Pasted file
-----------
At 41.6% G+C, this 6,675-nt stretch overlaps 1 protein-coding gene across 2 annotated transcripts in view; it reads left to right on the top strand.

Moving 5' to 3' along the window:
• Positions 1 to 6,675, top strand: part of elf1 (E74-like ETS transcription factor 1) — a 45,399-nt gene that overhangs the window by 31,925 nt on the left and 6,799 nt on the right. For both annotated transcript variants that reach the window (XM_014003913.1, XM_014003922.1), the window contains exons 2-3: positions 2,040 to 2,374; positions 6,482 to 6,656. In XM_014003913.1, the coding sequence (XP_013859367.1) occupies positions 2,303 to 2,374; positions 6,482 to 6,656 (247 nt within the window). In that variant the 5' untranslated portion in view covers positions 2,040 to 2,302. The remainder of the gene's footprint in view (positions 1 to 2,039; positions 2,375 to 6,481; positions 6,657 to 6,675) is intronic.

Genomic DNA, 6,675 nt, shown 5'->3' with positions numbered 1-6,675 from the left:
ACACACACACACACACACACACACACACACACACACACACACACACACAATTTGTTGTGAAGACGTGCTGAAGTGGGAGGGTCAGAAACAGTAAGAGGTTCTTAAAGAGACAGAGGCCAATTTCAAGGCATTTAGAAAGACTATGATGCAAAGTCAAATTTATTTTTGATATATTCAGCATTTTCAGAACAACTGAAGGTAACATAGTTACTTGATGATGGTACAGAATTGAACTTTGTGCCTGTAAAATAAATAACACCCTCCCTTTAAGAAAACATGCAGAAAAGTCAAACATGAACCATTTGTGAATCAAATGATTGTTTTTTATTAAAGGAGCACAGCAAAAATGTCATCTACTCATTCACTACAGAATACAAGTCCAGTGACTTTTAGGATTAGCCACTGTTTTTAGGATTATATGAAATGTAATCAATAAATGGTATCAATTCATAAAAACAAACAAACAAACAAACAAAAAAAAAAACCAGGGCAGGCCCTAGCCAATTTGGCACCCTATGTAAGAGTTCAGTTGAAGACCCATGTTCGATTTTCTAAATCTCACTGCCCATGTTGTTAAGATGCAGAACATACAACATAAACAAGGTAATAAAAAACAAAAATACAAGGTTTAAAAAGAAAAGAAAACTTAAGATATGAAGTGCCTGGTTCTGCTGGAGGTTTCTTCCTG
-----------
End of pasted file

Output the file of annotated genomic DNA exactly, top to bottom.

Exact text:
At 41.6% G+C, this 6,675-nt stretch overlaps 1 protein-coding gene across 2 annotated transcripts in view; it reads left to right on the top strand.

Moving 5' to 3' along the window:
• Positions 1 to 6,675, top strand: part of elf1 (E74-like ETS transcription factor 1) — a 45,399-nt gene that overhangs the window by 31,925 nt on the left and 6,799 nt on the right. For both annotated transcript variants that reach the window (XM_014003913.1, XM_014003922.1), the window contains exons 2-3: positions 2,040 to 2,374; positions 6,482 to 6,656. In XM_014003913.1, the coding sequence (XP_013859367.1) occupies positions 2,303 to 2,374; positions 6,482 to 6,656 (247 nt within the window). In that variant the 5' untranslated portion in view covers positions 2,040 to 2,302. The remainder of the gene's footprint in view (positions 1 to 2,039; positions 2,375 to 6,481; positions 6,657 to 6,675) is intronic.

Genomic DNA, 6,675 nt, shown 5'->3' with positions numbered 1-6,675 from the left:
ACACACACACACACACACACACACACACACACACACACACACACACACAATTTGTTGTGAAGACGTGCTGAAGTGGGAGGGTCAGAAACAGTAAGAGGTTCTTAAAGAGACAGAGGCCAATTTCAAGGCATTTAGAAAGACTATGATGCAAAGTCAAATTTATTTTTGATATATTCAGCATTTTCAGAACAACTGAAGGTAACATAGTTACTTGATGATGGTACAGAATTGAACTTTGTGCCTGTAAAATAAATAACACCCTCCCTTTAAGAAAACATGCAGAAAAGTCAAACATGAACCATTTGTGAATCAAATGATTGTTTTTTATTAAAGGAGCACAGCAAAAATGTCATCTACTCATTCACTACAGAATACAAGTCCAGTGACTTTTAGGATTAGCCACTGTTTTTAGGATTATATGAAATGTAATCAATAAATGGTATCAATTCATAAAAACAAACAAACAAACAAACAAAAAAAAAAACCAGGGCAGGCCCTAGCCAATTTGGCACCCTATGTAAGAGTTCAGTTGAAGACCCATGTTCGATTTTCTAAATCTCACTGCCCATGTTGTTAAGATGCAGAACATACAACATAAACAAGGTAATAAAAAACAAAAATACAAGGTTTAAAAAGAAAAGAAAACTTAAGATATGAAGTGCCTGGTTCTGCTGGAGGTTTCTTCCTG